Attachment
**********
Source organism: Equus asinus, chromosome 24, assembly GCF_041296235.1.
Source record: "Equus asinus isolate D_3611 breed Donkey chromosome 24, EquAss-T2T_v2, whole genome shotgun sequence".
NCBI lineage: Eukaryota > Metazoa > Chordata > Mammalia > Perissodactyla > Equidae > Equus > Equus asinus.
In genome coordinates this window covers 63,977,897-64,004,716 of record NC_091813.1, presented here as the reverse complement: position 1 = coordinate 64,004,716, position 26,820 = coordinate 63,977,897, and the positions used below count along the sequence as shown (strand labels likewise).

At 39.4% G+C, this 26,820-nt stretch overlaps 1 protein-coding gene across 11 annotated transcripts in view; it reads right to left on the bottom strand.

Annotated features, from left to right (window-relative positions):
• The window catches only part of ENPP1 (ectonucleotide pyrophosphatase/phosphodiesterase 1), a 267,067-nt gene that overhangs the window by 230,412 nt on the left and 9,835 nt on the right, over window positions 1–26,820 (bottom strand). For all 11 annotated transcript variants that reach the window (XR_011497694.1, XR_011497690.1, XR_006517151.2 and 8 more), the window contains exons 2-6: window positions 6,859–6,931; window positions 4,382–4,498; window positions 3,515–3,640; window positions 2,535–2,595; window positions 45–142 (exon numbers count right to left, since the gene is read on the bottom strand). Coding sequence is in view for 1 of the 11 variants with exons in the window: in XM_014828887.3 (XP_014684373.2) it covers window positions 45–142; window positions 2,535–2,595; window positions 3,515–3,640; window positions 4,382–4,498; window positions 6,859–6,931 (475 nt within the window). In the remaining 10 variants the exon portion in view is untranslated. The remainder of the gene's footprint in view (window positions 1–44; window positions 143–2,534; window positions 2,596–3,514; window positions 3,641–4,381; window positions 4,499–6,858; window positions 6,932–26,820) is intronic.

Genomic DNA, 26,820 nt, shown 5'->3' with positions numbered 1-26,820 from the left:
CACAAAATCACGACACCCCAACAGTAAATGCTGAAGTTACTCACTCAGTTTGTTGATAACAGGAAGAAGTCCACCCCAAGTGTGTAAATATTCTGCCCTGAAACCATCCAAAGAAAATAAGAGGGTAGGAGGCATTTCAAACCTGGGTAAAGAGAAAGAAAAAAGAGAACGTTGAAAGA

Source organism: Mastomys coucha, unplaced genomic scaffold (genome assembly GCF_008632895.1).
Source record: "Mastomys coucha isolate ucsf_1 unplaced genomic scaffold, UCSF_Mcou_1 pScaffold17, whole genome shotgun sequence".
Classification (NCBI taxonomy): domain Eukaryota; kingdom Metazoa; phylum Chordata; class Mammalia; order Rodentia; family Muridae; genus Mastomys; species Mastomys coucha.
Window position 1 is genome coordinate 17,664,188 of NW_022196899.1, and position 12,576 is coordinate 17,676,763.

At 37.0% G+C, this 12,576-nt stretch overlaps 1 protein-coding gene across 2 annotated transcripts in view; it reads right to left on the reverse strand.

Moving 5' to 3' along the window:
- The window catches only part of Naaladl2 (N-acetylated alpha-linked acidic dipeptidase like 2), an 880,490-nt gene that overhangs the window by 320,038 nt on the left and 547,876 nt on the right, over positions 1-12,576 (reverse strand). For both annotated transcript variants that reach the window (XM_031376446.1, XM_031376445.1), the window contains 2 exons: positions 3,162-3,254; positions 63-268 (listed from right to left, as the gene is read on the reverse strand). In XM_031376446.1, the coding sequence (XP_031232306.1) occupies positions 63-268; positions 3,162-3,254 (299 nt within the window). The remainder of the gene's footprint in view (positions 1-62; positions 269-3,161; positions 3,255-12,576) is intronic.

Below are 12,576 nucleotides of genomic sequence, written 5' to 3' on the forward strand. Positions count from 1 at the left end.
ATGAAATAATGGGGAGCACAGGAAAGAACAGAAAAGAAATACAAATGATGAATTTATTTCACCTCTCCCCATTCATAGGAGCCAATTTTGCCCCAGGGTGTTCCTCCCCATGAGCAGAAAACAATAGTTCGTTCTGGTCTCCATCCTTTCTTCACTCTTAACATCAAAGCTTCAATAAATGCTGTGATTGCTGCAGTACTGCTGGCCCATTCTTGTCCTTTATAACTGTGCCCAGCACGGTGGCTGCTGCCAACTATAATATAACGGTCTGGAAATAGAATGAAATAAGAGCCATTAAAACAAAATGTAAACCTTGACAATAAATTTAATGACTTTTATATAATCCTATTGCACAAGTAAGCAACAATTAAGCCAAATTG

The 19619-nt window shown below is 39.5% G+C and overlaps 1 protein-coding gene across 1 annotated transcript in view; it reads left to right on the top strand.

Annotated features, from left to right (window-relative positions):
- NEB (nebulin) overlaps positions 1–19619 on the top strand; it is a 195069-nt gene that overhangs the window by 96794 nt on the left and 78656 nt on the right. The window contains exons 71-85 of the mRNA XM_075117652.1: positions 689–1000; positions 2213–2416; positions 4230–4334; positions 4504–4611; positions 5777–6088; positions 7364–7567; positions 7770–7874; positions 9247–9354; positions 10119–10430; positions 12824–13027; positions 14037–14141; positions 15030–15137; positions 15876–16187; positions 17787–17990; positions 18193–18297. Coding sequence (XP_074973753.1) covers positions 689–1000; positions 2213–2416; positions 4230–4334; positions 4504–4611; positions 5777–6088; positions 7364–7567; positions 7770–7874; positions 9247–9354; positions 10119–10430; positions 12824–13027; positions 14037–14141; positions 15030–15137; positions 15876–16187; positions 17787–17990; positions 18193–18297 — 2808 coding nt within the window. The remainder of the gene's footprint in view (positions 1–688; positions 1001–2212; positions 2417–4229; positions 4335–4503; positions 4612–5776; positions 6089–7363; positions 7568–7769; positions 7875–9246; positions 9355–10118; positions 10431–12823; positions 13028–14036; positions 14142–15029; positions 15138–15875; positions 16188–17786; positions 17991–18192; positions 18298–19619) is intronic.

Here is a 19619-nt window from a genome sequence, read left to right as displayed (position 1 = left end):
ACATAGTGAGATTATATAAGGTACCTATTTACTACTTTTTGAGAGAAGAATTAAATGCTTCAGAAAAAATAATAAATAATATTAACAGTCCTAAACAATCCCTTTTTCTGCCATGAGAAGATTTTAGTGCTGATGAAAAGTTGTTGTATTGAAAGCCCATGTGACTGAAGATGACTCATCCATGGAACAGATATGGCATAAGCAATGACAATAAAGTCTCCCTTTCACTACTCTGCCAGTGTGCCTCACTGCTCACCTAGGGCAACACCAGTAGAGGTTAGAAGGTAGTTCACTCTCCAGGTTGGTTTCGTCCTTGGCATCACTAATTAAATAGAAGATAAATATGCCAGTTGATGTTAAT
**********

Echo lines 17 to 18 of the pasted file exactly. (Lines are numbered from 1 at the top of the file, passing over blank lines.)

Below are 12,576 nucleotides of genomic sequence, written 5' to 3' on the forward strand. Positions count from 1 at the left end.
ATGAAATAATGGGGAGCACAGGAAAGAACAGAAAAGAAATACAAATGATGAATTTATTTCACCTCTCCCCATTCATAGGAGCCAATTTTGCCCCAGGGTGTTCCTCCCCATGAGCAGAAAACAATAGTTCGTTCTGGTCTCCATCCTTTCTTCACTCTTAACATCAAAGCTTCAATAAATGCTGTGATTGCTGCAGTACTGCTGGCCCATTCTTGTCCTTTATAACTGTGCCCAGCACGGTGGCTGCTGCCAACTATAATATAACGGTCTGGAAATAGAATGAAATAAGAGCCATTAAAACAAAATGTAAACCTTGACAATAAATTTAATGACTTTTATATAATCCTATTGCACAAGTAAGCAACAATTAAGCCAAATTG